Bernstein Research says that if T-Mobile and Sprint drop their merger plans, as expected, it will benefit other potential merger partners Comcast/Time Warner Cable and AT&T/DirecTV as well as the regulator faced with those two, already filed, deal proposals.
The Wall Street Journal reported late Tuesday that the telcos planned to pull the plug on their planned meld, which the FCC and Justice Department had already signaled would be an uphill climb.
In a note to clients, senior analyst Paul de Sa and his team said that they continued to expect Comcast/TWC and AT&T/DirecTV to be approved and close by the first quarter of 2015. The benefit to them of taking T-Mobile/Sprint out of the equation is one less mega-merger being filed that could slow down the review processes at the commission.
The FCC will benefit, they suggest, for that same reason, as well as gaining more certainty around the 600 Mhz auction and showing that "it can still be a relevant institution, able to resist high-profile lobbying campaigns and ignore distractions such as auction promises and attempts to negotiate by press leak."
Sprint and T-Mobile said they would bid some $10 billion in the incentive auction, but only if the government allowed them to merge.
Free Press added that the news of the planned merger was being scuttled was also a benefit to consumers.
"Sprint's decision to drop its bid for T-Mobile is good news for mobile users," said Free Press President Craig Aaron. "The deal could have stifled competition, squelched innovation and driven up prices. Give the FCC and DOJ credit for throwing cold water on this deal from the start. This should send a message to Comcast and AT&T, which are also lobbying Washington for approval of ill-advised mergers: Start paying more attention to the needs of your customers rather than scheming to swallow up the competition. Consumers win when mega-deals like this never materialize."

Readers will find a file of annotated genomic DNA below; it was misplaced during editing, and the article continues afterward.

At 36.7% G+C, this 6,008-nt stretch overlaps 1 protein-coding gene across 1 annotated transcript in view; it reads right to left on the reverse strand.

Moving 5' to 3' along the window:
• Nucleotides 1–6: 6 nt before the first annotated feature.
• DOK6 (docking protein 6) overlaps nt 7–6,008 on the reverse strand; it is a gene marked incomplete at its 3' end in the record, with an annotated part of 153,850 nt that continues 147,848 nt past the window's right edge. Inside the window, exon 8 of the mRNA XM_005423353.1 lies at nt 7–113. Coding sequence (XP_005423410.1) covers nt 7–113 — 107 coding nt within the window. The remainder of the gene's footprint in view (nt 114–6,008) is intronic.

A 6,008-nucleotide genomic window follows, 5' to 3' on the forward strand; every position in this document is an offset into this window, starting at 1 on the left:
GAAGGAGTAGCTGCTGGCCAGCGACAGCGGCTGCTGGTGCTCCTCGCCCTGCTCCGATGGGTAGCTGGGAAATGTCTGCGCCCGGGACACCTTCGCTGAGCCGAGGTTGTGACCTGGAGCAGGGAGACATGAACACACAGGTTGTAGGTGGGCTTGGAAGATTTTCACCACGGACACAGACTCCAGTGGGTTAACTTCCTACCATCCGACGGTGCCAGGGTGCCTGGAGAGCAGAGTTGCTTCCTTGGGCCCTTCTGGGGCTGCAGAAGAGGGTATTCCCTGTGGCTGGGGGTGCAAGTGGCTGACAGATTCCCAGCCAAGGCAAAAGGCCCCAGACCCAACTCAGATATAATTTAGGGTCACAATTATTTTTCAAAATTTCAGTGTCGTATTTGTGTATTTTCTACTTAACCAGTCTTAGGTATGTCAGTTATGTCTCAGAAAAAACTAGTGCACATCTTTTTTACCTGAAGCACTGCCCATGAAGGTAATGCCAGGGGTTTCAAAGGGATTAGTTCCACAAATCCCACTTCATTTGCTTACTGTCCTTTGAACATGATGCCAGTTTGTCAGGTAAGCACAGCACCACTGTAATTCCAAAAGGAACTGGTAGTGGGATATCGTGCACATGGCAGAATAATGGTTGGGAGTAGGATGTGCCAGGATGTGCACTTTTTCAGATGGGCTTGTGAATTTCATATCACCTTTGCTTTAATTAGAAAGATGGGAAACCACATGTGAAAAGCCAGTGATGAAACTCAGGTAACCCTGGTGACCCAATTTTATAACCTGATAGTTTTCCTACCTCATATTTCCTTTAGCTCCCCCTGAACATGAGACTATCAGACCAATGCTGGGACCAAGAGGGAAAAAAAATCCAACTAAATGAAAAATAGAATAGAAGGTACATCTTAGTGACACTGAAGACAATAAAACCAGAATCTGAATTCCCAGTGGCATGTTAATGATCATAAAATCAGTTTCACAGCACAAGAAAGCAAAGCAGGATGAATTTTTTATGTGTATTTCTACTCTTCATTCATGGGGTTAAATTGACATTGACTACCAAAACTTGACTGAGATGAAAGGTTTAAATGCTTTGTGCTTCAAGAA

FCC chairman Tom Wheeler signaled he thought Sprint and T-Mobile had made the right move.
"Four national wireless providers is good for American consumers," he said in a statement. "Sprint now has an opportunity to focus their efforts on robust competition."
Analyst Craig Moffett of MoffettNathanson Research says Wheeler's FCC was the big winner in the no-deal. In his note to investors, Moffett said the FCC was the big winner, and perhaps broadcasters as well.
Now there will have to be four bidders for incentive auction spectrum instead of three. Plus, the FCC can take a "victory lap," he says, for "having been the cop on the beat in blocking at least one mega-deal out of an unprecedented, and unpopular, media consolidation wave."
If it seems unusual for the FCC and Justice to weigh in on a merger before it is even proposed, it is, but there's a reason. The companies approached the FCC and its chairman for input on prospects for the deal, which was never formally filed, after The FCC got in contact with the Justice Department since it generally coordinates merger reviews--DOJ's focus is on competition and not violating antitrust, the FCC also looks at competition, but also to how a deal affirmatively serves the public interest.
After kicking the tires, both the chairman and DOJ expressed skepticism about the wisdom of reducing the Big Four to the Big Three--Sprint and T-Mobile were suggesting it was more like increasing the Big Two to the Big Three by letting smaller carriers combine to more effectively compete with Verizon and AT&T.
"All the high-priced lobbying in the world couldn't change the facts in the proposed deal," said an FCC official characterizing the FCC's informal vetting and the companies decision, ultimately, not to try and do the deal.